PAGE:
It strengthens memory (Ramirez, et al., 2014). For elderly adults, practicing gratitude was shown to improve their overall sense of well-being and quality of life. And who wouldn’t want that?
DuBois, C. M., Beach, S. R., Kashdan, T. B., Nyer, M. B., Park, E. R., Celano, C. M., & Huffman, J. C. (2012). Positive psychological attributes and cardiac outcomes: associations, mechanisms, and interventions. Psychosomatics, 53(4), 303-318. PMID: 22748749 DOI: 10.1016/j.psym.2012.04.004
Lambert, N. M., Fincham, F. D., & Stillman, T. F. (2012). Gratitude and depressive symptoms: The role of positive reframing and positive emotion. Cognition & Emotion, 26(4), 615-633. PMID: 21923564 DOI: 10.1080/02699931.2011.595393
Ramírez, E., Ortega, A. R., Chamorro, A., & Colmenero, J. M. (2014). A program of positive intervention in the elderly: Memories, gratitude and forgiveness. Aging & mental health, 18(4), 463-470. PMID: 24229346 DOI: 10.1080/13607863.2013.856858
Vernon, L. L., Dillon, J. M., & Steiner, A. R. (2009). Proactive coping, gratitude, and posttraumatic stress disorder in college women. Anxiety, Stress, & Coping, 22(1), 117-127. PMID: 18791902 DOI: 10.1080/10615800802203751
Wood, A. M., Joseph, S., Lloyd, J., & Atkins, S. (2009). Gratitude influences sleep through the mechanism of pre-sleep cognitions. Journal of psychosomatic research, 66(1), 43-48. PMID: 19073292 DOI: 10.1016/j.jpsychores.2008.09.002
VoiceThread is a collaborative caldron combining text, video, personalized comments, audio, and images. Participating in a VoiceThread conversation is free, with registration. Used in a classroom near you, here are 9 short and sweet steps to create your next voice thread.
Instructions for Uploading Your VoiceThread
Repost from Education Dive:
Responsiveness and individualized feedback addressing learners by name are just two of many practices that build a bridge that erases distances in distance learning. Methods to close the “transactional distance,” or the space felt between a faculty member and a student in the learning process, include opportunities for in-class dialog, peer-to-peer video, text exchange, and/or exposure to campus culture.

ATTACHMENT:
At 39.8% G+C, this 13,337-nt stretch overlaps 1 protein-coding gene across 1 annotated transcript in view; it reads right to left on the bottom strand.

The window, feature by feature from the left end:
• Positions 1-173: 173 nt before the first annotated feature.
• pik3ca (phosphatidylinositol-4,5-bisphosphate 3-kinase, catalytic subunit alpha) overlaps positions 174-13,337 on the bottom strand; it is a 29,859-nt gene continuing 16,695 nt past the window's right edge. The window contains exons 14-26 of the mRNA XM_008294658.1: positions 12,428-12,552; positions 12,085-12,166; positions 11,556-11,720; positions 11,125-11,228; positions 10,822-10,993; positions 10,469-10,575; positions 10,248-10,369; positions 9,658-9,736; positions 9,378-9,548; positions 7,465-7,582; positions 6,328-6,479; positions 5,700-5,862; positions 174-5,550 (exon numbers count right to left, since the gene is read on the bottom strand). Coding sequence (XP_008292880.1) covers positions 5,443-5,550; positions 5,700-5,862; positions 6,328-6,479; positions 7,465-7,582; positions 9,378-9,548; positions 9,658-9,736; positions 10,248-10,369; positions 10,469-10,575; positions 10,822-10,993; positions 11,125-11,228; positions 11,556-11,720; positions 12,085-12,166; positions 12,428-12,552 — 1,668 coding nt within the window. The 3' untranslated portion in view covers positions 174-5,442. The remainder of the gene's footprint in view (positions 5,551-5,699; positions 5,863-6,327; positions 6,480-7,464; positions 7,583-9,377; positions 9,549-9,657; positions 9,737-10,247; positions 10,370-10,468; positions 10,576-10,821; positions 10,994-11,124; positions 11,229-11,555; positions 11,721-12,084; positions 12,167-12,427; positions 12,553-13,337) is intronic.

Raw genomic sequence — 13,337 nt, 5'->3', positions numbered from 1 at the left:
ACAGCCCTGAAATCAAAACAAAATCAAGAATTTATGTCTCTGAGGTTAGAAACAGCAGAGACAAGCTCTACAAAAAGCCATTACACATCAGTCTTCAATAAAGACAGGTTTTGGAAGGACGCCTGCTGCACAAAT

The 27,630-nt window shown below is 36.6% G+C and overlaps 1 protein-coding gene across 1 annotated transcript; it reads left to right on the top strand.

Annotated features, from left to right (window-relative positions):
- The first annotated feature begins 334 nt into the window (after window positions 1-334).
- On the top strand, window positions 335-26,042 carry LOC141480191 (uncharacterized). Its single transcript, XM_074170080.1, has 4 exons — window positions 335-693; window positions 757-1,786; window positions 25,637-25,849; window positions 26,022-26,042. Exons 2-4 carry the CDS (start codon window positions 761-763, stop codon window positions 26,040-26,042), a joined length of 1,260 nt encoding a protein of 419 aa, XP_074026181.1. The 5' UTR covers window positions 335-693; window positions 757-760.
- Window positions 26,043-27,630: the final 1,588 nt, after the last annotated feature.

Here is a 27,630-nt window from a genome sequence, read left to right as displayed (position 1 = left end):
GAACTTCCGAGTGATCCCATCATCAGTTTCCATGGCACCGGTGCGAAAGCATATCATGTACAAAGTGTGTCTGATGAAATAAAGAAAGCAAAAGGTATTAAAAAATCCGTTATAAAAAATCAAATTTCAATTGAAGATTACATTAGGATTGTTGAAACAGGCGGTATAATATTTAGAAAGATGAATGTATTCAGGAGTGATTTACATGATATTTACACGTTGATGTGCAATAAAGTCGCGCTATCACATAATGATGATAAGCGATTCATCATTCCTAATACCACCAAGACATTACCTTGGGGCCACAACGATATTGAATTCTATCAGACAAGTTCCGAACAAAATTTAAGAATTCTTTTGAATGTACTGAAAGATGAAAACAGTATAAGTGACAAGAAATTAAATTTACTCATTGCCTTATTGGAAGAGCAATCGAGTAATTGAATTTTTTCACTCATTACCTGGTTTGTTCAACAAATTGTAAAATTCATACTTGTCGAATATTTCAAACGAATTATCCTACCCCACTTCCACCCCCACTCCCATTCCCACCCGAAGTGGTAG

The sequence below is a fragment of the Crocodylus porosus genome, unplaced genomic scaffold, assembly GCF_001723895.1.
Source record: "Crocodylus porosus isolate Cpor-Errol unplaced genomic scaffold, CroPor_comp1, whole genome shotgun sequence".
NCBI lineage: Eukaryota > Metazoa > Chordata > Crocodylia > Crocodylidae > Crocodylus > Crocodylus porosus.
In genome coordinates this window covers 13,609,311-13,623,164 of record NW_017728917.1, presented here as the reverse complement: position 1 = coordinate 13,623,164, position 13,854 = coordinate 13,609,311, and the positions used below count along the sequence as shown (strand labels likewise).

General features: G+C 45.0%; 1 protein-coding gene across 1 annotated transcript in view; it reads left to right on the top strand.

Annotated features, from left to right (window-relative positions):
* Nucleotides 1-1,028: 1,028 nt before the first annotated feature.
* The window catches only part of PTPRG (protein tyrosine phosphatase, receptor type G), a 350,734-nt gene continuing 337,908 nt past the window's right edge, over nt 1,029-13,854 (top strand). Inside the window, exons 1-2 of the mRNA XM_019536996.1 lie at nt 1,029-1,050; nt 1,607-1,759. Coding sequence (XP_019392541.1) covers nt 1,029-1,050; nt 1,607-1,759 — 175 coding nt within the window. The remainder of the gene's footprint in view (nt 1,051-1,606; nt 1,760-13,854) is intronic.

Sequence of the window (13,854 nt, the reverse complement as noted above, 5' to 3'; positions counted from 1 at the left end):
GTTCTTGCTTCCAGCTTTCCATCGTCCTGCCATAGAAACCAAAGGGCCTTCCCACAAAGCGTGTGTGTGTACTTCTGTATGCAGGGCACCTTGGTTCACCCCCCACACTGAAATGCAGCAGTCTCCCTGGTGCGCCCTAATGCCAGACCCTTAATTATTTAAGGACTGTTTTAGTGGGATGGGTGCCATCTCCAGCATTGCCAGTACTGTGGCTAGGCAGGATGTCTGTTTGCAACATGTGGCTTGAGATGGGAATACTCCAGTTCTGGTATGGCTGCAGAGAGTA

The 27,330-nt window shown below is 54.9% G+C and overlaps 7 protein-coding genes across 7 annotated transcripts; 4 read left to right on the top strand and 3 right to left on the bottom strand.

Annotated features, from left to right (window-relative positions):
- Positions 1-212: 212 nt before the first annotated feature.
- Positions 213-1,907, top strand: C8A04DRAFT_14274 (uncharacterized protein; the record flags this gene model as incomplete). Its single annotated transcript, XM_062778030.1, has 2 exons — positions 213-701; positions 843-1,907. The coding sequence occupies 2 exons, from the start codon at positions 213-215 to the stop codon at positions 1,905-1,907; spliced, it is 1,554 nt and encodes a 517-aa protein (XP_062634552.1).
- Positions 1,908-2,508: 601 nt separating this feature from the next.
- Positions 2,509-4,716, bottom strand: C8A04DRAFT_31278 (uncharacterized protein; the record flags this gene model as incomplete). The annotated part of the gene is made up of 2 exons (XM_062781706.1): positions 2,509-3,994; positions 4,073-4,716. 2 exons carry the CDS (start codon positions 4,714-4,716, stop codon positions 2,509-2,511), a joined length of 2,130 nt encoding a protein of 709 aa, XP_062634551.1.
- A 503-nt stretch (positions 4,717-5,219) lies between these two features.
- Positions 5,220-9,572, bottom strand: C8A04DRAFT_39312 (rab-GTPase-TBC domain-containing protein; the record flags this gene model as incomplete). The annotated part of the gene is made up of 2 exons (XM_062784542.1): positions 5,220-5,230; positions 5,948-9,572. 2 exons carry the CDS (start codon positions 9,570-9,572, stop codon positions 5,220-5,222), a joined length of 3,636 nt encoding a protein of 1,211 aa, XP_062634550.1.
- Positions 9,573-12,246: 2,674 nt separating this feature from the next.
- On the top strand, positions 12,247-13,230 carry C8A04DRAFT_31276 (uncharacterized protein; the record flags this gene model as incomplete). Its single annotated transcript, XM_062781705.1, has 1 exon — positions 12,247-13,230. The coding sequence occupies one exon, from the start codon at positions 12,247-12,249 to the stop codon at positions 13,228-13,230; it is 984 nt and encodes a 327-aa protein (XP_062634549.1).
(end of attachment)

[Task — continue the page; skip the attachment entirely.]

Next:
Carter, J. (April, 2018). Reducing ‘distance’ is key to online learner success. Education Dive blog, retrieved from: https://www.educationdive.com/news/reducing-distance-is-key-to-online-learner-success/521166/
“Isolation is the enemy of improvement.” ~Tony Wagner, author of The Global Achievement Gap
This quote is a good add for your bulletin board, letter to parents, and/or course syllabi. It encourages and hints at the necessary collaborative focus of the learning that will occur in your classroom.
Studies have indicated that the use of a conversational tone and/or including a personalized learning agent enhances learning. Also, using conversational tone and/or a personalized learning tool induces students to listen to content (Mandernach, B. 2009).
Consider the combination of evaluation and personalized video. Use your mobile phone app or laptop-resident video software to provide a quick, personalized evaluation for your students’ work. Too many students in huge classes? Consider sending a personalized message to groups of students who share a distinguishing feature (high assignment scores, by classification, etc…).
Mandernach, B. (2009). Effect of Instructor-Personalized Multimedia in the Online Classroom. International Review of Research in Open and Distance Learning, 10:3 (1- 19).
Found in Southard, Sheryne M. and Young, Karen (2018) “An Exploration of Online Students’ Impressions of Contextualization, Segmentation, and Incorporation of Light Board Lectures in Multimedia Instructional Content,” The Journal of Public and Professional Sociology: Vol. 10 : Iss. 1 , Article 7. Available at: https://digitalcommons.kennesaw.edu/jpps/vol10/iss1/7